Trujillo says the increase from the current $2 per label fee would raise over $800,000 to help impoverished citizens pay to have their pets spayed and neutered. He estimates the fund could pay for services for some 8,000 to 10,000 pets annually.
Man Dies After Shooting Involving Albuquerque Police – Associated Press
Authorities say a man has been killed in a shooting involving Albuquerque police.
They say an officer opened fire after responding to a residential burglary call near east Central early Sunday.
Police say officers were confronted by a man with a weapon and at least one officer shot the man.
A multi-jurisdictional task force is investigating the officer-involved shooting.
Police say investigators are obtaining search warrants and interviewing officers and witnesses about the shooting.
The name of the man who was killed hasn't been released yet.
Legislature Would Spend More On Public Schools – Associated Press
Leading New Mexico lawmakers are proposing a nearly 3 percent increase in state general fund spending that would go mainly to public school education, Medicaid health care, early childhood programs, courts and state police.
The Legislative Finance Committee on Friday announced a proposal to increase general fund spending by $178 million for the coming fiscal year to nearly $6.3 billion.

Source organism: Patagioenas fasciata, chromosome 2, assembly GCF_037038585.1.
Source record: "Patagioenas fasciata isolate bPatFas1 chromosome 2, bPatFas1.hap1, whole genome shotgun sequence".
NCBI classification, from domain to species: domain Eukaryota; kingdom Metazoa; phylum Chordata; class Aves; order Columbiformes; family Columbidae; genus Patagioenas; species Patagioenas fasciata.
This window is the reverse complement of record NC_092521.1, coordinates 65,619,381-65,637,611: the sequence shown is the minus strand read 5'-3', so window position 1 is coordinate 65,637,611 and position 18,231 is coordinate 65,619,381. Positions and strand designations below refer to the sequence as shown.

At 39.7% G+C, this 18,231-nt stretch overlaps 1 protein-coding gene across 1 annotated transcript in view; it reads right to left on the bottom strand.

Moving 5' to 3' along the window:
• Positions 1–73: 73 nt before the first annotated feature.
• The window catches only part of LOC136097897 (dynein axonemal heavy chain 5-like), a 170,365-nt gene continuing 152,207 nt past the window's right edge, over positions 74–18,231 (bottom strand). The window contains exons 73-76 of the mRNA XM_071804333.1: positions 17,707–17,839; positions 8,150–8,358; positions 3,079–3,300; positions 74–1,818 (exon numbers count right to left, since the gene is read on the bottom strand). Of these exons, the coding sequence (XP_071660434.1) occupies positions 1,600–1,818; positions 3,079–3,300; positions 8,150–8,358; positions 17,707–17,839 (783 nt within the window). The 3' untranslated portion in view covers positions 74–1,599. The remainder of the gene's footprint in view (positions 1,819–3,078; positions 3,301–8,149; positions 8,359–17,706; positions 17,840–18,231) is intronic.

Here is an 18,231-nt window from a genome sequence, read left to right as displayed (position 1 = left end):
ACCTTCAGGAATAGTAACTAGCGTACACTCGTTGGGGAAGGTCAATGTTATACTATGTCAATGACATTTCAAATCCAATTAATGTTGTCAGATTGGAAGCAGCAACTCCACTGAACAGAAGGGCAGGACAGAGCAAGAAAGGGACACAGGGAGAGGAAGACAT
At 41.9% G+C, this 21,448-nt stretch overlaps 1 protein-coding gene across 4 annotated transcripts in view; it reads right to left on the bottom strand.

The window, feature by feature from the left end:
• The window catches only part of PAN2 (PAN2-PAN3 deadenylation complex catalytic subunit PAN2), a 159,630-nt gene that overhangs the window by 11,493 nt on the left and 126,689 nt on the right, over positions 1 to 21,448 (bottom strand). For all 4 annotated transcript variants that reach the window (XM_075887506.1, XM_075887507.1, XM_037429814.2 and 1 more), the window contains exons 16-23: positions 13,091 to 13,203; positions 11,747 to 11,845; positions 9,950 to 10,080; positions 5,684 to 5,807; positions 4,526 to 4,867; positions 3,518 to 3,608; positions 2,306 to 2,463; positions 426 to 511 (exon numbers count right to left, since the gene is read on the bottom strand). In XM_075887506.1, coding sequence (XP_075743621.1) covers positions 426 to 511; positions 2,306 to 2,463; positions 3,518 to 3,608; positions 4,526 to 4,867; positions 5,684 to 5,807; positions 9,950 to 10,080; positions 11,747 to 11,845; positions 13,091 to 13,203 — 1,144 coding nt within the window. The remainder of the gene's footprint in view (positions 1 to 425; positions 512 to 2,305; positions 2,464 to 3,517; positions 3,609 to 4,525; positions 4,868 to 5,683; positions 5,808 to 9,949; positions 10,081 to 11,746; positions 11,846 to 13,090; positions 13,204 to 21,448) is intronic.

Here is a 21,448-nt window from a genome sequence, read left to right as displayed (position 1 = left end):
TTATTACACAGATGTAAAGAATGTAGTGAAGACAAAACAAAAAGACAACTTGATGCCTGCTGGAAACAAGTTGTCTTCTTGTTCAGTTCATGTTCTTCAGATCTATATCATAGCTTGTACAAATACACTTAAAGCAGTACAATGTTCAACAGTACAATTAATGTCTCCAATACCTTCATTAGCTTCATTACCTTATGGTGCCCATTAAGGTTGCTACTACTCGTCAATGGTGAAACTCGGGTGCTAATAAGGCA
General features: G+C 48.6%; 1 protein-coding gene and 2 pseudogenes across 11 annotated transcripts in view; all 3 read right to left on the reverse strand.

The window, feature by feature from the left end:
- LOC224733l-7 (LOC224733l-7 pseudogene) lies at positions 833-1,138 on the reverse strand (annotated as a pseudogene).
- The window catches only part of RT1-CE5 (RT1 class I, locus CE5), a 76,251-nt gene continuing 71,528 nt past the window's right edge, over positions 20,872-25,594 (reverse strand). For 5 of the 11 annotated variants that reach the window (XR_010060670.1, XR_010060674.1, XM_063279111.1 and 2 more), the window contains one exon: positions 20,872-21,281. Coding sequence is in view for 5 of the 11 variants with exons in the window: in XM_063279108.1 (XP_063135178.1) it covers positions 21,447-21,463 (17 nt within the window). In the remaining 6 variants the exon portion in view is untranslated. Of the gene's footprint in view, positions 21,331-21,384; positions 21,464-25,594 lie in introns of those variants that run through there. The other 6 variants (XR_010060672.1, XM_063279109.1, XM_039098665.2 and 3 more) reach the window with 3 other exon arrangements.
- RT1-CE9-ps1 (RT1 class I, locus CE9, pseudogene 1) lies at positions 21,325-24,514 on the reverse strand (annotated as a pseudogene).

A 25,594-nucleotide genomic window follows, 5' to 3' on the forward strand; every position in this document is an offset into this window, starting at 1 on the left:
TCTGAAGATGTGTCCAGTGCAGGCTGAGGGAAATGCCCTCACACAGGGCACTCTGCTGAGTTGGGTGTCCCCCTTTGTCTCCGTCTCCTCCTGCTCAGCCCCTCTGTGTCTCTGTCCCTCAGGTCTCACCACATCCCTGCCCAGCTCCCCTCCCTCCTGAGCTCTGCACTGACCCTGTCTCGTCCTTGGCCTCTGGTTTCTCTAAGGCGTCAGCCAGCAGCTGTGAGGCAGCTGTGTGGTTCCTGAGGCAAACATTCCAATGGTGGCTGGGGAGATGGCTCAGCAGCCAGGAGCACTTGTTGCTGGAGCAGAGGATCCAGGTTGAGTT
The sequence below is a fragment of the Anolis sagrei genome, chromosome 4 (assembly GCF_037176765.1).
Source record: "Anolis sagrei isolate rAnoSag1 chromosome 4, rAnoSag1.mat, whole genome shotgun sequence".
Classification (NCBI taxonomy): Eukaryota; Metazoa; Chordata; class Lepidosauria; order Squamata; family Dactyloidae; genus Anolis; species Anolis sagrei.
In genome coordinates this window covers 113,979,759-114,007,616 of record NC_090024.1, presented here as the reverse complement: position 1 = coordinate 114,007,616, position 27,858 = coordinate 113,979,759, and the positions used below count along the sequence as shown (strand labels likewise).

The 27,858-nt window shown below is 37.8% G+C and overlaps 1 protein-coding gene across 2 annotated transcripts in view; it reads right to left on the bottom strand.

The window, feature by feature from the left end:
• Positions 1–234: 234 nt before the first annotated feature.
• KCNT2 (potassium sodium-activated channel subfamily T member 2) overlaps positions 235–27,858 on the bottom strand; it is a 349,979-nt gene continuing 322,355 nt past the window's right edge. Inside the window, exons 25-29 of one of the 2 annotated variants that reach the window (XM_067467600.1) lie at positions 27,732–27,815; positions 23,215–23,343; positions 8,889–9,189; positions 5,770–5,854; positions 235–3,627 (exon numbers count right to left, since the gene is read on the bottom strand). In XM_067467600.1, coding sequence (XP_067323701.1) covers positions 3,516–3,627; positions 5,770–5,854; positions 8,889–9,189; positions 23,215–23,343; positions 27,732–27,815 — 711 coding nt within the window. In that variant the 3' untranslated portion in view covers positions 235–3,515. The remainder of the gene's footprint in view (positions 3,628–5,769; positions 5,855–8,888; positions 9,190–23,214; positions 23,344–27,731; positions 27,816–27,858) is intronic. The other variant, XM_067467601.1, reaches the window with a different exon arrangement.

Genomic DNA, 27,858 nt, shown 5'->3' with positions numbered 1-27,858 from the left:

The plan from the lead budget-writing committee in the Democrat-led Legislature would devote an additional $51 million to public schools, which rely on state funding for a majority of spending.
The proposed increase includes new money for salaries of all full-time teachers and for a program that extends the school year for some young students. Childcare and prekindergarten programs also would get a major financial boost.
The state would devote an additional $35 million to Medicaid health care for the poor and disabled, a multibillion-dollar program supported mostly by the federal government. An average pay increase of 1.5 percent is proposed for state employees.
New Mexico Teacher Develops Braille Code For Navajo – Daily Times, Associated Press
A public school teacher in a New Mexico town situated near the nation's largest American Indian reservation has developed a braille code for the Navajo language.
The Daily Times reports Carol Green, a teacher of the blind and visually impaired at the Farmington Municipal School District, developed a system of raised dots that enables people to read and write the Navajo language through touch.
Green says she developed the code for herself at first so she could continue to learn how to speak, read and write Navajo after her vision continued to decline. She says she also wanted the Navajo students she teaches to have an opportunity to learn the language.
The Navajo Nation Board of Education adopted the Navajo braille code in a resolution approved in October 2015.
EPA Wants To List New Mexico Creek Basin As Cleanup Priority – Gallup Independent, Associated Press